individualized considerations.             sources in the region. Possible auspices
                                                 are: a hospital (especially a teaching
         Table 15-Cerebral Palsy                 hospital), the public schools, a resi-
 Aids in Assessment of Intellectual Capacity     dential institution for handicapped chil-
   Serial retesting-growth more significant      dren, or an independent (voluntary)
than single rating                               agency. In general, the hospital is to be
   Emphasis on physical, environmental, emo-     preferred in order to permit economical
tional, and social factors
   Observation of child's response to training   use of medical personnel and facilities
situations during treatments in home, clinic,    (Table 16).
and school
   Comprehension of language and child's           Table 16-Cerebral Palsy Diagnostic
ability to devise means of communication.                           Center
                                                 Basic Professional Team
  (Adapted from Charles R. Strother)                 Public health nurse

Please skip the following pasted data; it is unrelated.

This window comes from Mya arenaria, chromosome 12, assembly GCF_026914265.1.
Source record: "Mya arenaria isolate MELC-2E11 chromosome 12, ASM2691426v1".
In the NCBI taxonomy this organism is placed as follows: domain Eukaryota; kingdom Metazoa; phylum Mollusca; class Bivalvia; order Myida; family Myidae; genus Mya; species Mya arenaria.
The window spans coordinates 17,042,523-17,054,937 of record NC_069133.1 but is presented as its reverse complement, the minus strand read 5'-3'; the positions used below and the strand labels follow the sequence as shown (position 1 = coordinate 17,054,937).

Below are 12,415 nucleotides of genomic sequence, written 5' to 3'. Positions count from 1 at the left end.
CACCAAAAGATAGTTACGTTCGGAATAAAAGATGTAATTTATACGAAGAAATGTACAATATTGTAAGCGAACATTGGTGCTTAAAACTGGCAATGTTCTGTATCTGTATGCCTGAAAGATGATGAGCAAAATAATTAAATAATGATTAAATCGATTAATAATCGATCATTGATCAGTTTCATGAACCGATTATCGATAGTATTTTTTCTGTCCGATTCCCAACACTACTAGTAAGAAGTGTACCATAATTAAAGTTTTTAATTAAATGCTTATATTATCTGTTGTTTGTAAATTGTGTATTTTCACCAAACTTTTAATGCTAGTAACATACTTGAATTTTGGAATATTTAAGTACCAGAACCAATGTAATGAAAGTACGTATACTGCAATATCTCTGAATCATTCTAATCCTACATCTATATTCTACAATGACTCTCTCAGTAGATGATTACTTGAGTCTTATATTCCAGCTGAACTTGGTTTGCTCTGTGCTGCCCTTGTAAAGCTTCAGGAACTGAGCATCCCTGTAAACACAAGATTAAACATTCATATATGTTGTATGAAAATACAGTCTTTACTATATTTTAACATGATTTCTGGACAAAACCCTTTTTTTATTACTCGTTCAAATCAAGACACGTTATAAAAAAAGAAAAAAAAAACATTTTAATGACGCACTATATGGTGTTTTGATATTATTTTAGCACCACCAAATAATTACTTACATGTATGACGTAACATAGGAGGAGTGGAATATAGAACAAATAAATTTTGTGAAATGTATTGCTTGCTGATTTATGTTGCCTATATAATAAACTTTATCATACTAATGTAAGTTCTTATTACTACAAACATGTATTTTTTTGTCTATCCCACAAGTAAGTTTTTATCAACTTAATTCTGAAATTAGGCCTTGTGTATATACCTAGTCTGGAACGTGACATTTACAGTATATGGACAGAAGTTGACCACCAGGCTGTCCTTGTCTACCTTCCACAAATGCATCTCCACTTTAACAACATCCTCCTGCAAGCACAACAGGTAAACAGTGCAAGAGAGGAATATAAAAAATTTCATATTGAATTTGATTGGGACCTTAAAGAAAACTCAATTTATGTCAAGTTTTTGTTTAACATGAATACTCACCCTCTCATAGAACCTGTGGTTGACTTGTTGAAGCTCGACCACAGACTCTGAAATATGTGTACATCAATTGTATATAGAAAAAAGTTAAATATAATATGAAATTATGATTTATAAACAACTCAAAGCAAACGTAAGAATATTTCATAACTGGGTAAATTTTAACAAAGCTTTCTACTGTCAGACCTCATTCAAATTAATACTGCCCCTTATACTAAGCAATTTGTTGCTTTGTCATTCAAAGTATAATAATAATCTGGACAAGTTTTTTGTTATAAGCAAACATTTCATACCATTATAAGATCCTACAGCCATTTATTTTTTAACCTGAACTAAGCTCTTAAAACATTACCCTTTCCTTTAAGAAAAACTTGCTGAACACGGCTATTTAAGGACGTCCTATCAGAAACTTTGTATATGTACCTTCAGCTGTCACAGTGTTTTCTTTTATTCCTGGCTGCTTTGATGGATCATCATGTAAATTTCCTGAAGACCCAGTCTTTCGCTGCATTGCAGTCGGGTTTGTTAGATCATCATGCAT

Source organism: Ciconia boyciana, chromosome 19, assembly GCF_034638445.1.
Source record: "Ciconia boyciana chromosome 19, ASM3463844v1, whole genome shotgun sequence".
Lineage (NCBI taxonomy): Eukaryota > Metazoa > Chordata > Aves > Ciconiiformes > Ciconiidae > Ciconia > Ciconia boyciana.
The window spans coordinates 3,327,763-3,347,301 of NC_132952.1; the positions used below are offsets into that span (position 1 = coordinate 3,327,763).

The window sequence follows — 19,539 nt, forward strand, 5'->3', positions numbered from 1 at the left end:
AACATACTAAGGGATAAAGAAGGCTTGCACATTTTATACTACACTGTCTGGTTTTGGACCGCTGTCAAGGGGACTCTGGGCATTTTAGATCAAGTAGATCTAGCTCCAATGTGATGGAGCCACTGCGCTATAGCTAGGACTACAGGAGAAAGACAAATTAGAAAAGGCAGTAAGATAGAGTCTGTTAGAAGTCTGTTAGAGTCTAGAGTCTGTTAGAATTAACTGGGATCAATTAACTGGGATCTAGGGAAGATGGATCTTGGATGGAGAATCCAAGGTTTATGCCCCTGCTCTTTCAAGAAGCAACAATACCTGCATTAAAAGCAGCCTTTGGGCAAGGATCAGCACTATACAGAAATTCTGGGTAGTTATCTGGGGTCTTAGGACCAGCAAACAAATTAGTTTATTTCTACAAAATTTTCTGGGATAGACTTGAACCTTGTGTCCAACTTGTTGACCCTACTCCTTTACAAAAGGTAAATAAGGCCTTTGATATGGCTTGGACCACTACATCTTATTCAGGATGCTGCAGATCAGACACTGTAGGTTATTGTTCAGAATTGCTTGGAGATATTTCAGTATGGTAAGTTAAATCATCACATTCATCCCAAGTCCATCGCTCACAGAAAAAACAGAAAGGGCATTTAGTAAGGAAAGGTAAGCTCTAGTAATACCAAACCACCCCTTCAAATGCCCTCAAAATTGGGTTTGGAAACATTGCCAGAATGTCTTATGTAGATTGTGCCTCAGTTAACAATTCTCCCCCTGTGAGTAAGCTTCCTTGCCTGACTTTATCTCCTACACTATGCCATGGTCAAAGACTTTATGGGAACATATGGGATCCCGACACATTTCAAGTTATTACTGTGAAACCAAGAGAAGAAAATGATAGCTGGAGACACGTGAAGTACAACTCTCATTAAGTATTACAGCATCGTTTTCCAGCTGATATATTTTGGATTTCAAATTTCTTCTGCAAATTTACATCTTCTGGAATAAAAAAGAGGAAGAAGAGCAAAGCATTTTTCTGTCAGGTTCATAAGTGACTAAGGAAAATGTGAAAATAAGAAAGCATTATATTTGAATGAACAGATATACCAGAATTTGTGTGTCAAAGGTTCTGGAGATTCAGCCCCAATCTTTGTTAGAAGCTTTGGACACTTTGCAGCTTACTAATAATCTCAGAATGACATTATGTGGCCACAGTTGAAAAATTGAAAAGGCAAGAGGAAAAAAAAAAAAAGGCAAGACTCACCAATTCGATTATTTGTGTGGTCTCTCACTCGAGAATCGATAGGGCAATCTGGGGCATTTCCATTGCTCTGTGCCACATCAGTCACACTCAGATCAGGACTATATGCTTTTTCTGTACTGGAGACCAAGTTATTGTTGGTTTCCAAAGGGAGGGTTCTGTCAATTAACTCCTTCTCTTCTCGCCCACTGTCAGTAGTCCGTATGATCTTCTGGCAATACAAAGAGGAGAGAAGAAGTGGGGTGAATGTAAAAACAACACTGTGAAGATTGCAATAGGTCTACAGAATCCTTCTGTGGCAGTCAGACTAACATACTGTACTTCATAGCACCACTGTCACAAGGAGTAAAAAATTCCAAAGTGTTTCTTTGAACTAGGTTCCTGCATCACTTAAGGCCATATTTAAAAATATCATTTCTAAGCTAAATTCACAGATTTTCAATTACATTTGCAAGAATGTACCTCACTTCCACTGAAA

The hub of the community cerebral                 Social worker
palsy program is the multiprofessional      Psychologist
diagnostic center which makes appraisal      Orthopedist or physiatrist
                                            Physical therapist
of disabilities and potentialities and      Speech therapist
recommends a plan or campaign of Additional Professional Workers
care, both immediate and long term.       or Consultants
Because of the varied types and loca-       Neurologist
tions of treatment needed, the majority     Psychiatrist
of patients seen at the center must be      Ophthalmologist
referred to community resources for         Otologist
care. A smaller portion of the patients,    Bracemaker
especially those living nearby, should be   Occupational therapist
given on-going treatment as well as         Vocational counselor
                                            Educator of exceptional children
                      Figure 2-Cerebral Palsy Diagnostic Clinic
                                 Example of Procedure
         Ten patients seen per session-screened before admission by medical referral
                           Individual Interviews and Examinations
  All patients seen by                            Selected Patients
    Pediatrician     10 Patients in 3 Hours       seen by
    Social worker 10 "           " 4      "         Speech therapist 6 Patients in 2 Hours
    Physical                                        Psychologist      5 "       " 212 "
      therapist      10 "        " 3Y2
 8:00      SOCIAL
           WORKER PHYS. PEDIA-
 9'00             THERA- TRICIAN
                  PIST                                 PSYCHO-
 10:00        I        I            I
                                          REFERRAL LOGIST
                                                                   SPEECH OTHER